Journalistiek proza en brieven, J.M. Meulenhoff (Amsterdam, Netherlands), 1974.

Dramatisch werk, J.M. Meulenhoff (Amsterdam, Netherlands), 1975.

Kritisch proza, J.M. Meulenhoff (Amsterdam, Netherlands), 1978.

Matteus, J.M. Meulenhoff (Amsterdam, Netherlands), 1982.

Contributor to books, including Toetssteen, D.A. Daamen (The Hague, Netherlands), 1951; Het is maar tien uur sporen naar Berlijn: Mies Bouhuys over Ed. Hoornik, met een keuze uit zijn werk, J.M. Meulenhoff (Amsterdam, Netherlands), 1985; and Briefwisseling met Ed. Hoornik, by Gerrit Achterberg, Querido (Amsterdam, Netherlands), 1990.

SIDELIGHTS: Eduard Hoornik's poetry, coupled with his influential position at major literary magazines, made him a significant player in the arena of contemporary Dutch literature. As editor of the magazines Werk, Criterium, De Gids, and Delta, Hoornik was able to play an important role in Dutch literary life, especially after 1945. This is all the more noteworthy when one considers his reaction to poetry of the experimental "Vijftigers," or poets of the 1950s: they mostly left him indifferent. However, this indifference did not stem from arrogance. On the contrary, Hoornik was genuinely interested in the poetry of others. He nurtured new, talented poets, offering encouragement and advice, and reveled in the work of those whose verses were different from his own. In the end, these traits enriched his poetry, and he earned great respect from the literary community. On the organizational side, Hoornik took care in assuring that the product that ultimately reached the readers would only be the very best. Again and again his contemporaries commented on his exceptional editing and proofreading skills and his excellent relationships with colleagues.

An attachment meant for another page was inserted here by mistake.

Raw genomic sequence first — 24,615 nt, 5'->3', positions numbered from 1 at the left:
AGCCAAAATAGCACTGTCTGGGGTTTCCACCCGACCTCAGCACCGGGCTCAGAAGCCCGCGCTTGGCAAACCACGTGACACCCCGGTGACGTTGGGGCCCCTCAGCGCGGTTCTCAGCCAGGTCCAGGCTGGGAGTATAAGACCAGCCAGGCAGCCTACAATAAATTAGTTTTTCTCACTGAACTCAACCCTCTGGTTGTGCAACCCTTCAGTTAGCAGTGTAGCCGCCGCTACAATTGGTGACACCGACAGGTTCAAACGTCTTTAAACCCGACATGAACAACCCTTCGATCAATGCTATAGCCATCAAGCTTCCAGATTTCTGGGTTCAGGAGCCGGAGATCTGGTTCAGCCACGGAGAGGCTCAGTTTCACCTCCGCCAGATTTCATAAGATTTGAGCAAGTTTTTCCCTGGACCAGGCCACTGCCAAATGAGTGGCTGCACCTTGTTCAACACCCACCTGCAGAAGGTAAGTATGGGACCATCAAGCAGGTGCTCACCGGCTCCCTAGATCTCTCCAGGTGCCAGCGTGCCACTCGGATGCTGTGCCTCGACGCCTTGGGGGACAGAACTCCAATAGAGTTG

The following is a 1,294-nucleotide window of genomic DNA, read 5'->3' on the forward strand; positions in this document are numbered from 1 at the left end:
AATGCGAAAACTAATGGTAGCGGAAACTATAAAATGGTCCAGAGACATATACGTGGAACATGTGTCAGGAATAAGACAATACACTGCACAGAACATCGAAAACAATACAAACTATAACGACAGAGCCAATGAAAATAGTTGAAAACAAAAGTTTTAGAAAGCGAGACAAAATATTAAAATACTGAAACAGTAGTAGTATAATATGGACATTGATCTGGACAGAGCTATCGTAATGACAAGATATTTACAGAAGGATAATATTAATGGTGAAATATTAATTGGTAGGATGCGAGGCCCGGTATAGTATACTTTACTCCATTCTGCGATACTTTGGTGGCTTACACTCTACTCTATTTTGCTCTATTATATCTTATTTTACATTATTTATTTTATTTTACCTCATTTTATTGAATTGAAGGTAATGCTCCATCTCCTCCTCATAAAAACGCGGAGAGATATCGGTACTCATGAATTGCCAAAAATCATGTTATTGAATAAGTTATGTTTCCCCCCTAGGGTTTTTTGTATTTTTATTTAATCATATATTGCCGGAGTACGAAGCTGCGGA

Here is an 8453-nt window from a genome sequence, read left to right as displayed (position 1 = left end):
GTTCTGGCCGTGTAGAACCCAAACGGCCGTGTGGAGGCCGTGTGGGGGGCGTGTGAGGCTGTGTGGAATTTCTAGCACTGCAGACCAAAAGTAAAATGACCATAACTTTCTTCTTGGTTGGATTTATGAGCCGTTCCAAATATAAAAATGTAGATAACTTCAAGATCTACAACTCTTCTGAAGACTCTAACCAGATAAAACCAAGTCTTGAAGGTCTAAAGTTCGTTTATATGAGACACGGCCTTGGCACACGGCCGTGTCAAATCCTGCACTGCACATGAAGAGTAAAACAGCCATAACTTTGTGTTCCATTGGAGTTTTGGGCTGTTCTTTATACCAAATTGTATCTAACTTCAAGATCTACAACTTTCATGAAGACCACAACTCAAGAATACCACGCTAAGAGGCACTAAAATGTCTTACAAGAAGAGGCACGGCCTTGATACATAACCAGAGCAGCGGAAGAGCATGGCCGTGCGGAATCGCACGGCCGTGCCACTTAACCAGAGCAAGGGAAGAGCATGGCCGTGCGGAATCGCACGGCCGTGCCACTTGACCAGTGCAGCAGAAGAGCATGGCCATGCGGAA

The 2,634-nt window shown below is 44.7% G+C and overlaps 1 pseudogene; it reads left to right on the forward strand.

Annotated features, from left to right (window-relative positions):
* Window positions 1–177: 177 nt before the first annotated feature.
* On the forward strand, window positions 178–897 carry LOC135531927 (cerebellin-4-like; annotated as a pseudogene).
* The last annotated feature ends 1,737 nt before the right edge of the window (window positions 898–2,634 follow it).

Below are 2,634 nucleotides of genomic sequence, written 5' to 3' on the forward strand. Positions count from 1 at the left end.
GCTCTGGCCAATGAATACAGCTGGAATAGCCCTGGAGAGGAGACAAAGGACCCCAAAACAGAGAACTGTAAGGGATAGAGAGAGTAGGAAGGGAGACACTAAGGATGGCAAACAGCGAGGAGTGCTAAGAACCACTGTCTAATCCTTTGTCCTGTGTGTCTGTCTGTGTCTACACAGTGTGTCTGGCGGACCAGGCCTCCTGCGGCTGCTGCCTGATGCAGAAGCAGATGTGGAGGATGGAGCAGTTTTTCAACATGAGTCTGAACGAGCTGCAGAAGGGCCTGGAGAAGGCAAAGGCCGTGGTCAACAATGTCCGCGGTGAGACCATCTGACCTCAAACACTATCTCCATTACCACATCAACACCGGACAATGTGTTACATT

The role death plays in life was a constant element in the work of Hoornik. As a child he had to face the death of his mother, but the theme of death became all the more prominent with his experiences in the Dachau concentration camp. Taken further, the elements of death and victimization became saturated with the author's guilt at having at one point or another identified with his Nazi captors—revealing the dark side of his nature. Such themes also reflected a deeper guilt inherent in existence itself, associated with misery inflicted on others. Twenty years after World War II, he drew a parallel between the pain and suffering in the concentration camps and the hunger and poverty existing in many countries. Hoornik's verse demonstrates his belief that he could only reach for (but never obtain) redemption by writing.

Hoornik, who also wrote plays, was an outspoken activist against oppression, violence, war, colonization, and fascism. Moreover, his work as an editor brought him into contact with a large number of people from diverse walks of life. Considered by many to be the ideal editor, mentor, and trusted friend, he was a powerful man with a great deal of influence in the Dutch literary world. Despite his ever-present obsession with death, Hoornik was able to pen simple, evocative poetry, voicing the state of mind of a generation that survived World War II and assuring his place in Dutch literary history.



De Gids, Volume 133, issue 3, special Hoornik issue, 1970.

Levende Talen, August, 1974, G.P.F. Buddingh, "Ed Hoornik 2 × op het appèl," pp. 319-323.

Maatstaf, Volume 10, 1965, H.M. van Randwijk, "Ook een dode vis is nog een vis," pp. 246-255; Volume 11, 1963, Martien J.G. de Jong, "Van geboorte tot keizersnede," pp. 597-612.

Ons Erfdeel, Volume 13, 1970, Paul de Wispelaere, "Definitieve geboorte?," pp. 110-111.

Standpunte, Volume 88, 1970, Pierre H. DuBois, "Kroniek der Nederlandse letteren VII," pp. 56-62.



AB Bookman's Weekly, March 23, 1970.